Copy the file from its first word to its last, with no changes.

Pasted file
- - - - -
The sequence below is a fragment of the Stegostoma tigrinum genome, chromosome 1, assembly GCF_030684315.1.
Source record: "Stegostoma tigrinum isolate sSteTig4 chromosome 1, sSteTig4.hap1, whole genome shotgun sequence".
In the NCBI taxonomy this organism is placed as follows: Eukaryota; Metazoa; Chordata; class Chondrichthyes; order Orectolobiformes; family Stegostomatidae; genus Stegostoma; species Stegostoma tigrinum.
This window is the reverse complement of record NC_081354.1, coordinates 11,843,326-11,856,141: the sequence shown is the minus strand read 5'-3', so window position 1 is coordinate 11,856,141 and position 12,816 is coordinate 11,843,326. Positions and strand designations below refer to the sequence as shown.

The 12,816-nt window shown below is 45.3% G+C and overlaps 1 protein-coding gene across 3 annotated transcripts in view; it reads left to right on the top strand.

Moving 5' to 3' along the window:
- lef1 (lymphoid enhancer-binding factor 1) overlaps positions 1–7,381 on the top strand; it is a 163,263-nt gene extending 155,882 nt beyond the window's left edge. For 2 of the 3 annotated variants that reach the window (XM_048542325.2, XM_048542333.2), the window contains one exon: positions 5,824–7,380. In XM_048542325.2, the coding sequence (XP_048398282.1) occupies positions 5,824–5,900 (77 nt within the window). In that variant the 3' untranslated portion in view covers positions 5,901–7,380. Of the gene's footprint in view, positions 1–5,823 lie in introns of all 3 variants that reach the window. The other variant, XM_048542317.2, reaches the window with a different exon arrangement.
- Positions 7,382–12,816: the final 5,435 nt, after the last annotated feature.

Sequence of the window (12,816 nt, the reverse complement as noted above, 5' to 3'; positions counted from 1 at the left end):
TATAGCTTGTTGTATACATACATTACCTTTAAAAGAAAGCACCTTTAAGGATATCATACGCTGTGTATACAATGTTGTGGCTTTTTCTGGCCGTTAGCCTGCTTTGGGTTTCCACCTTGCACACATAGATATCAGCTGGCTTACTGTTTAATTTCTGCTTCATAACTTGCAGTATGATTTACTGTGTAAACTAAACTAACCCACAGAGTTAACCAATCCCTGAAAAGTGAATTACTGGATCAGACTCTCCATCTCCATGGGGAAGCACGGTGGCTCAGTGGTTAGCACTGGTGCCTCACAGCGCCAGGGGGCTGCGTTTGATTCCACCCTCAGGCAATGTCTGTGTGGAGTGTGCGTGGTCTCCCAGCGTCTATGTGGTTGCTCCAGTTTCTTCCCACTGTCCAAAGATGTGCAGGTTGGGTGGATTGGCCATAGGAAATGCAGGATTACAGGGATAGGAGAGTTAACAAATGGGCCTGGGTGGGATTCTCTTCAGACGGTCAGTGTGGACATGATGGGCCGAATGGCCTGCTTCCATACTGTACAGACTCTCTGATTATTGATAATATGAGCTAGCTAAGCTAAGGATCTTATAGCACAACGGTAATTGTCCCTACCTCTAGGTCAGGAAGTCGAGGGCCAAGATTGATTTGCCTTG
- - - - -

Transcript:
The sequence below is a fragment of the Stegostoma tigrinum genome, chromosome 1, assembly GCF_030684315.1.
Source record: "Stegostoma tigrinum isolate sSteTig4 chromosome 1, sSteTig4.hap1, whole genome shotgun sequence".
In the NCBI taxonomy this organism is placed as follows: Eukaryota; Metazoa; Chordata; class Chondrichthyes; order Orectolobiformes; family Stegostomatidae; genus Stegostoma; species Stegostoma tigrinum.
This window is the reverse complement of record NC_081354.1, coordinates 11,843,326-11,856,141: the sequence shown is the minus strand read 5'-3', so window position 1 is coordinate 11,856,141 and position 12,816 is coordinate 11,843,326. Positions and strand designations below refer to the sequence as shown.

The 12,816-nt window shown below is 45.3% G+C and overlaps 1 protein-coding gene across 3 annotated transcripts in view; it reads left to right on the top strand.

Moving 5' to 3' along the window:
- lef1 (lymphoid enhancer-binding factor 1) overlaps positions 1–7,381 on the top strand; it is a 163,263-nt gene extending 155,882 nt beyond the window's left edge. For 2 of the 3 annotated variants that reach the window (XM_048542325.2, XM_048542333.2), the window contains one exon: positions 5,824–7,380. In XM_048542325.2, the coding sequence (XP_048398282.1) occupies positions 5,824–5,900 (77 nt within the window). In that variant the 3' untranslated portion in view covers positions 5,901–7,380. Of the gene's footprint in view, positions 1–5,823 lie in introns of all 3 variants that reach the window. The other variant, XM_048542317.2, reaches the window with a different exon arrangement.
- Positions 7,382–12,816: the final 5,435 nt, after the last annotated feature.

Sequence of the window (12,816 nt, the reverse complement as noted above, 5' to 3'; positions counted from 1 at the left end):
TATAGCTTGTTGTATACATACATTACCTTTAAAAGAAAGCACCTTTAAGGATATCATACGCTGTGTATACAATGTTGTGGCTTTTTCTGGCCGTTAGCCTGCTTTGGGTTTCCACCTTGCACACATAGATATCAGCTGGCTTACTGTTTAATTTCTGCTTCATAACTTGCAGTATGATTTACTGTGTAAACTAAACTAACCCACAGAGTTAACCAATCCCTGAAAAGTGAATTACTGGATCAGACTCTCCATCTCCATGGGGAAGCACGGTGGCTCAGTGGTTAGCACTGGTGCCTCACAGCGCCAGGGGGCTGCGTTTGATTCCACCCTCAGGCAATGTCTGTGTGGAGTGTGCGTGGTCTCCCAGCGTCTATGTGGTTGCTCCAGTTTCTTCCCACTGTCCAAAGATGTGCAGGTTGGGTGGATTGGCCATAGGAAATGCAGGATTACAGGGATAGGAGAGTTAACAAATGGGCCTGGGTGGGATTCTCTTCAGACGGTCAGTGTGGACATGATGGGCCGAATGGCCTGCTTCCATACTGTACAGACTCTCTGATTATTGATAATATGAGCTAGCTAAGCTAAGGATCTTATAGCACAACGGTAATTGTCCCTACCTCTAGGTCAGGAAGTCGAGGGCCAAGATTGATTTGCCTTG